Saco Drive-In hopes Honda contest will be its savior
By Gillian Graham firstname.lastname@example.org
Staff Writer, Portland Press Herald
Click to visit article on website
SACO – Saco Drive-In manager Ry Russell doesn't mince words when he talks about what it means to be featured in a Honda promotional campaign highlighting America's endangered drive-in theaters.
"This is the golden ticket to help us save the drive-in," Russell said Thursday, just before a camera crew arrived to film footage of the 74-year-old theater for "Project Drive-In."
Set to launch in August, the online campaign will allow voters to choose their favorite drive-in theater. The five with the most votes will get a digital projection system, a costly upgrade that many aging theaters are struggling to make as movie companies phase out the use of 35 mm film reels that most drive-ins are equipped for.
Theater operators say they don't know exactly when the distribution of film reels will stop, but they expect it this year.
The Saco theater, the second-oldest drive-in in the country, will close after this season unless it raises $90,000, or wins Honda's promotional contest, Russell said. A local fundraising campaign so far has raised $10,000 toward the project, which includes improvements to the projection room as well as a new digital projector.
"(Honda is) doing something that is really going to save five businesses," Russell said. "In the long run, if the Saco Drive-In is not one of the five, it does bring recognition to this dilemma drive-ins across the country are facing."
Jessica Fini, a spokesman for Honda, said it seemed natural for a car company to support drive-in theaters, which she called "a piece of nostalgia that would be a shame to lose. ... A lot of them are family-owned businesses that have been part of the community for a really long time."
The Saco Drive-In was one of the first to be visited by a camera crew for the Web video, and Honda had not yet formally unveiled the campaign.
The Saco Drive-In opened in 1939 and has become a beloved landmark in the community. Like many other people who grew up in the area, Justin Chenette remembers piling into the car with his family to watch a double-feature. Chenette, a Democratic state representative, is helping Russell with fundraising events, including a giant yard sale on Saturday.
"The drive-in, for me, is one of the centers of the greater Saco community," Chenette said. "When I think of Saco, I think of grabbing a burger at Rapid Ray's and going to the drive-in."
Russell said the Saco Drive-In is one of hundreds of theaters struggling to stay above water and make the investment in new equipment.
While most indoor theaters have already made the switch, only about 10 percent of the country's 606 drive-in theaters have, according to the National Association of Theatre Owners.
Fini said Honda isn't releasing many details about Project Drive-In until it launches, but did say one of the goals is to involve the community in saving theaters. "Our goal is to raise awareness to save this part of Americana," she said.
Russell was already getting the word out about the campaign on Thursday by inviting people to come to the drive-in to be part of the footage. The drive-in's Facebook page has around 20,400 fans, an essential part of engaging the community in saving the theater, he said.
"The community is really coming out and showing their support. It's huge," said Russell, who also is a social media consultant. "We have one of the largest followings on Facebook for drive-ins in the country."
Russell and Chenette both said they hope that fan base – and their online votes – will help propel the Saco Drive-In to success in the Honda project. If the drive-in does win a projection system, Russell said, he will be able to help other drive-in theaters in Maine. After the Saco project is complete, he would divide leftover donated money between any of those theaters that are trying to make the digital conversion.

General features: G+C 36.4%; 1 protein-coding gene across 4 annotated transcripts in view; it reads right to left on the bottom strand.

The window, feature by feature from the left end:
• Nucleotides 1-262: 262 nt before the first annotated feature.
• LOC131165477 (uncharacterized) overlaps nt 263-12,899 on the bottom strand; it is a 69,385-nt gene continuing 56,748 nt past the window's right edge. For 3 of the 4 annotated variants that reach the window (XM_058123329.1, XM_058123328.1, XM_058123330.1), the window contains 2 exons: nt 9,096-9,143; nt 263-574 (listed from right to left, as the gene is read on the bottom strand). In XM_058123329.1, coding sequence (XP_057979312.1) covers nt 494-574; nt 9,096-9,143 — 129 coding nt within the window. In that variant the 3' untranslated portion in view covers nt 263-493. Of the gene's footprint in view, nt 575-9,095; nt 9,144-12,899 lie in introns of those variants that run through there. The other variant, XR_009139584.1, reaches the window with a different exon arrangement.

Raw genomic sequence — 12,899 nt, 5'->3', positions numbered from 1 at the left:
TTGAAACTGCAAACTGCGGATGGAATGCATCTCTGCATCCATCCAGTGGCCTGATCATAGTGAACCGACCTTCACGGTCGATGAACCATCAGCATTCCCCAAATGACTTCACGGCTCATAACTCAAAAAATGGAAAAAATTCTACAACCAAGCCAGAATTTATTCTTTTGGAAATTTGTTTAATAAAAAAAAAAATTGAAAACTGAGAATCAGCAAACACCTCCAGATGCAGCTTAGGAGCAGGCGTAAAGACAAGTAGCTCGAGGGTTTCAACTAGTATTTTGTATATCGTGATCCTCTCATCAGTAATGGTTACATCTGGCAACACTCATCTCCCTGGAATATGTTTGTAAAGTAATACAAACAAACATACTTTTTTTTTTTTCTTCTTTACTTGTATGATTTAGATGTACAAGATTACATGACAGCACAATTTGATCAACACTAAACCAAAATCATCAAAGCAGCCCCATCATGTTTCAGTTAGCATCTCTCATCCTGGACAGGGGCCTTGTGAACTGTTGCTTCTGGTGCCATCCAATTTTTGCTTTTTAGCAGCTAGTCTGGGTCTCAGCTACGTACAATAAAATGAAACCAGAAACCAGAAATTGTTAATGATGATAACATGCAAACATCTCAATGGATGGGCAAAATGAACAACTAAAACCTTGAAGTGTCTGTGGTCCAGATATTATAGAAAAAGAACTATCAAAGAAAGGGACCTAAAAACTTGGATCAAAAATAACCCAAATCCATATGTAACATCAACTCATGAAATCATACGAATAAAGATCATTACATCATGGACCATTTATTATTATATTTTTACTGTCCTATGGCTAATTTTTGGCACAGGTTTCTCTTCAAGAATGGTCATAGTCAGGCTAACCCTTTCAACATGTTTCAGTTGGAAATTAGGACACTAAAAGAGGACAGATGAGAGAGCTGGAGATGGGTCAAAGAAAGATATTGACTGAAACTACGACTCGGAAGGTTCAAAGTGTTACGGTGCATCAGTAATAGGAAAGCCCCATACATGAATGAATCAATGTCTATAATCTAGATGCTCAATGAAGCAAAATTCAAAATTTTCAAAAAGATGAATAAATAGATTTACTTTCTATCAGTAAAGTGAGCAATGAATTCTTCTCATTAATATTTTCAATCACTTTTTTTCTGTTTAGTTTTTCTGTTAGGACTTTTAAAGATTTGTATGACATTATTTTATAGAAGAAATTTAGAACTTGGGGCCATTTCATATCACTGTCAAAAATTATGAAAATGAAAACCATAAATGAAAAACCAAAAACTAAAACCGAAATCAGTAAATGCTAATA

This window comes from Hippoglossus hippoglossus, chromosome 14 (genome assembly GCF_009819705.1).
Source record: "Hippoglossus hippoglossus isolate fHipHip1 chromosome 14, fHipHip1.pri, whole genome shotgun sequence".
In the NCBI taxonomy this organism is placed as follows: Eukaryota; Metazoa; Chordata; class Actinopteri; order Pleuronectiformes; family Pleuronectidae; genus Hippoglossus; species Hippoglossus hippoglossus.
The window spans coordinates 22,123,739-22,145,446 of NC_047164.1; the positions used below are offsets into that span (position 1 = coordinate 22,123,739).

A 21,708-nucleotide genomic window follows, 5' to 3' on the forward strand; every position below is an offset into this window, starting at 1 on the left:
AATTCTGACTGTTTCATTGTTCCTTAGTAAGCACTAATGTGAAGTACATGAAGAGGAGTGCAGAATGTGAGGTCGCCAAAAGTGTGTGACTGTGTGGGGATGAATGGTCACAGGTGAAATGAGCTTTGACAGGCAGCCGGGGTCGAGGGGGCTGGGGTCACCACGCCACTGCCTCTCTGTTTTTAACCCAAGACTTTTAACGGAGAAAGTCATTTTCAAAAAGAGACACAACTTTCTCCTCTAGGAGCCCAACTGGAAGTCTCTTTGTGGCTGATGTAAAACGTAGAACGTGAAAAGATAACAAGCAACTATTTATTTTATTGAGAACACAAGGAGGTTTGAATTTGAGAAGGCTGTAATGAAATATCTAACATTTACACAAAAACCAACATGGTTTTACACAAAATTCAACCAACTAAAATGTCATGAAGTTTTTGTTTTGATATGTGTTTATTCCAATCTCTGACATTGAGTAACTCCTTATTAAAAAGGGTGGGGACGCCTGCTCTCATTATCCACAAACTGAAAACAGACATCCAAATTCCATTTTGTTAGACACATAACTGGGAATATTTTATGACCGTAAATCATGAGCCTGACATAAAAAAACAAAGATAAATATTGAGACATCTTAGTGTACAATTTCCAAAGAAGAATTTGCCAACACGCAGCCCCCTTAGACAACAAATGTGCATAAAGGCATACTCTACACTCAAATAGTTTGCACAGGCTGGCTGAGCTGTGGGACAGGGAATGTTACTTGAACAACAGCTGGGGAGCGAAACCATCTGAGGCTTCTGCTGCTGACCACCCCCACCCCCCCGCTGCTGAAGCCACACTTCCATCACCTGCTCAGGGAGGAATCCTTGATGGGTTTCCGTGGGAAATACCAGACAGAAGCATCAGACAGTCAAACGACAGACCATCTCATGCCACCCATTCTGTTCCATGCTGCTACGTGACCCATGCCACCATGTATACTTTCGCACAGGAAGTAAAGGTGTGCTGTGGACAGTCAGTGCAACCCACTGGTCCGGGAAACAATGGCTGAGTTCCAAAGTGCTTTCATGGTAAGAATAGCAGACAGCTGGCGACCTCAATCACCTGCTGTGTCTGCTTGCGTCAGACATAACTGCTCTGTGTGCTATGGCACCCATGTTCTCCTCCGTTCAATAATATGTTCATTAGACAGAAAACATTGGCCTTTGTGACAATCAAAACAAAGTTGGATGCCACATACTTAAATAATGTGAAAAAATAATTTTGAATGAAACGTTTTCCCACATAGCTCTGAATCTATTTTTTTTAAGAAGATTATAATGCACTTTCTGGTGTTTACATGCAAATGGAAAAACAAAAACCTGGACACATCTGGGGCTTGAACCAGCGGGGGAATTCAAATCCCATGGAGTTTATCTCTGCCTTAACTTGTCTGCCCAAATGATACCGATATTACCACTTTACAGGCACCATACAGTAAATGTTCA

"If we can get this (projector), it's a done deal," Chenette said. "We would have saved a piece of Saco history and a piece of this community."
Journal Tribune Article:
Saco Drive-In seeks support to embrace digital future, avoid closure
By JEFF LAGASSE
Published:Saturday, February 16, 2013
SACO — The Saco Drive-In has been a community fixture since it opened in 1939, treating movie buffs to the singular experience of cinema in the comfort of one’s car. Now Ry Russell, who has operated the drive-in since 2011, is hoping it won’t have to shut down after 74 years of service.
For the drive-in to have a future, it needs updating – major updating. With the movie industry slowly phasing out film reel releases in favor of a more cost-effective digital format, the Saco establishment will soon need to retire its current projector in favor of one equipped to handle the ones and zeroes of the new era. The cost of a new projector, added to the costs of upgrading the facilities to accommodate it, could cost as much as $90,000, said Russell.
On Friday, Russell joined with Rep. Justin Chenette, D-Saco, to make a case for a fundraising campaign that both hope will allow the drive-in to continue screening movies after the 2013 season.
“We’re going to do everything we can to pull out all the stops,” said Russell. “The end of this season might be the last if we don’t accomplish this.”
As technological advancements prompt the film industry to slowly phase out the film reels played by the Saco Drive-In’s current projector, Russell has been ordering movies ahead of time, in anticipation of difficulties securing new releases. Orders have been made for films slated to debut in September; even in 2012, the drive-in found that it often had to wait longer than desired to procure the summer’s top movie draws, in some cases missing certain films entirely.
“This isn’t something we take lightly,” said Russell.
When Russell became the drive-in’s manager as a University of Southern Maine student two years ago, he anticipated that the switch to digital would occur over the ensuing decade. As it turns out, the transition is happening faster than expected. Russell fears that the drive-in won’t have a life beyond this season if the digital conversion doesn’t take place before the end of the year.
The desire to retain this significant part of Saco culture is Russell’s prime motivation for launching the fundraising campaign, but as someone who frequented the theater when he was a child, it’s also a personal mission – he wants to make sure the drive-in, which offers low prices on both admission and concessions, stays available to those families looking for inexpensive entertainment in a shaky economy.
“I remember the stresses that my own family was under during tough economic times, and this is what we looked forward to,” he said.